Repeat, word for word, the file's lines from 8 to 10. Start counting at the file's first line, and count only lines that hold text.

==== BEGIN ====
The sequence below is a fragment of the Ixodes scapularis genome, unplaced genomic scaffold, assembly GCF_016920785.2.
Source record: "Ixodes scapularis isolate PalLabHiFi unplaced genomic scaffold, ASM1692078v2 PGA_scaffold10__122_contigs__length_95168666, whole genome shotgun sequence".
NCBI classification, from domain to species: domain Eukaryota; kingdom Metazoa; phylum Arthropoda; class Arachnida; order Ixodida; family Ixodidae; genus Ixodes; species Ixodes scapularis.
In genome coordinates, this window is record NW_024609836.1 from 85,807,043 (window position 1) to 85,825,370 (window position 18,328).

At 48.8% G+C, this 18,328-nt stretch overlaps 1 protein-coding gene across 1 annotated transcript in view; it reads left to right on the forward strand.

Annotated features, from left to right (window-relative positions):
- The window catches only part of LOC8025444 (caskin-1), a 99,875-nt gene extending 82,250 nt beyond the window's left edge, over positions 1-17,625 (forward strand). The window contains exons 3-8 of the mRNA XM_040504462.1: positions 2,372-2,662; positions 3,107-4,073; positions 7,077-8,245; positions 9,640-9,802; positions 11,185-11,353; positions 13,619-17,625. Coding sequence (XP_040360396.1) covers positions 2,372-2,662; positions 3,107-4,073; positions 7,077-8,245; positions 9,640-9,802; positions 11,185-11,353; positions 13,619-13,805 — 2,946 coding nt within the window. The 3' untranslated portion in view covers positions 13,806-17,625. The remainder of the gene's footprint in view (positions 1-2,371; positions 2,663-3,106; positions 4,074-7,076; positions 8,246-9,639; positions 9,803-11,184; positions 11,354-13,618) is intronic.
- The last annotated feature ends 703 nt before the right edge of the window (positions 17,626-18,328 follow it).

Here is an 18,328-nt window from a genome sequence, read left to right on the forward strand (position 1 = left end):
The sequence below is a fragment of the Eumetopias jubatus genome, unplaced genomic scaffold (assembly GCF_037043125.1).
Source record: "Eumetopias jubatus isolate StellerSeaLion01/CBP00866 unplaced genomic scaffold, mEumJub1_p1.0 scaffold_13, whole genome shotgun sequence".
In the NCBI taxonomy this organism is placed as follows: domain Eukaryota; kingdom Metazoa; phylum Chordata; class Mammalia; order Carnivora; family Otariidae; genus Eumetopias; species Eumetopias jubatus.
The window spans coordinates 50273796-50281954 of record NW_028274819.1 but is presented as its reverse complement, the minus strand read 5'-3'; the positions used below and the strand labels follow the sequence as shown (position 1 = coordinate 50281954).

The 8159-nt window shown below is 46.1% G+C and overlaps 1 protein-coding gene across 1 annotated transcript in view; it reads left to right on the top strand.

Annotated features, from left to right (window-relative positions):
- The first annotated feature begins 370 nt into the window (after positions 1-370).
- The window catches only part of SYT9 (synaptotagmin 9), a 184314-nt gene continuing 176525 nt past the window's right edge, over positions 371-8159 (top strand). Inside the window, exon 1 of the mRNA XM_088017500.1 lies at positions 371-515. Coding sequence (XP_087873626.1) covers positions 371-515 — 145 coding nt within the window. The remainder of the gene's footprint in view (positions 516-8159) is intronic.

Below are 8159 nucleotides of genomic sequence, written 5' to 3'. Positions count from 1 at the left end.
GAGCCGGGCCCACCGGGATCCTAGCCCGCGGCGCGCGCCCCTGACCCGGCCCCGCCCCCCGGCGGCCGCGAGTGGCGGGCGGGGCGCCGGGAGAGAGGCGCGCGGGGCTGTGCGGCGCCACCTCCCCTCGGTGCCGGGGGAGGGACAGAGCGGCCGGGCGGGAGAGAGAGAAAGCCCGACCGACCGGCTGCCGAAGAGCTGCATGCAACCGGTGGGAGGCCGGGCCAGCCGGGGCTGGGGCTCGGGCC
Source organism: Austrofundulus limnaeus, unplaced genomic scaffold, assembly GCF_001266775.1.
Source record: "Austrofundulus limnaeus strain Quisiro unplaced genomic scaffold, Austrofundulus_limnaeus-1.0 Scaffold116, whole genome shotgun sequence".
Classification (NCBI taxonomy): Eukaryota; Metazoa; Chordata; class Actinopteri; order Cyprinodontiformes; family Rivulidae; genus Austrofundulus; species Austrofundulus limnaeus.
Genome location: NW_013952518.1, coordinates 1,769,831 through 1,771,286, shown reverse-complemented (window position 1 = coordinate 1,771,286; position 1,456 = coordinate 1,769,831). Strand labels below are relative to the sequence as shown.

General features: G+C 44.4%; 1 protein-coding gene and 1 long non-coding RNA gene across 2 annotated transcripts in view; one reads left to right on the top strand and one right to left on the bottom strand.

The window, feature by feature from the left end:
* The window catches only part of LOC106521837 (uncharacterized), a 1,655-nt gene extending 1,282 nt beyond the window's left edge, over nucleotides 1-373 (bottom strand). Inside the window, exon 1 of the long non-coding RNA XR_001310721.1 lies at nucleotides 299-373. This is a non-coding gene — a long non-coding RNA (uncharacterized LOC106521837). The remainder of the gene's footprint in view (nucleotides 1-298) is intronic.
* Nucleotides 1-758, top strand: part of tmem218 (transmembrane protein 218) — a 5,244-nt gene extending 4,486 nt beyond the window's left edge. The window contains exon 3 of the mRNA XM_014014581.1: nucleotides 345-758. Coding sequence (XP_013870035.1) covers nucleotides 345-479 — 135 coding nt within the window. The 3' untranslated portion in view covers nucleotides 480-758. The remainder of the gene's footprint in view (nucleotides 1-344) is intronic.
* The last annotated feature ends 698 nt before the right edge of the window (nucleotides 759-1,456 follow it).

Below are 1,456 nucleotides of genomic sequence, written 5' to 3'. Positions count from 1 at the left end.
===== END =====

- The last annotated feature ends 703 nt before the right edge of the window (positions 17,626-18,328 follow it).

Here is an 18,328-nt window from a genome sequence, read left to right on the forward strand (position 1 = left end):
The sequence below is a fragment of the Eumetopias jubatus genome, unplaced genomic scaffold (assembly GCF_037043125.1).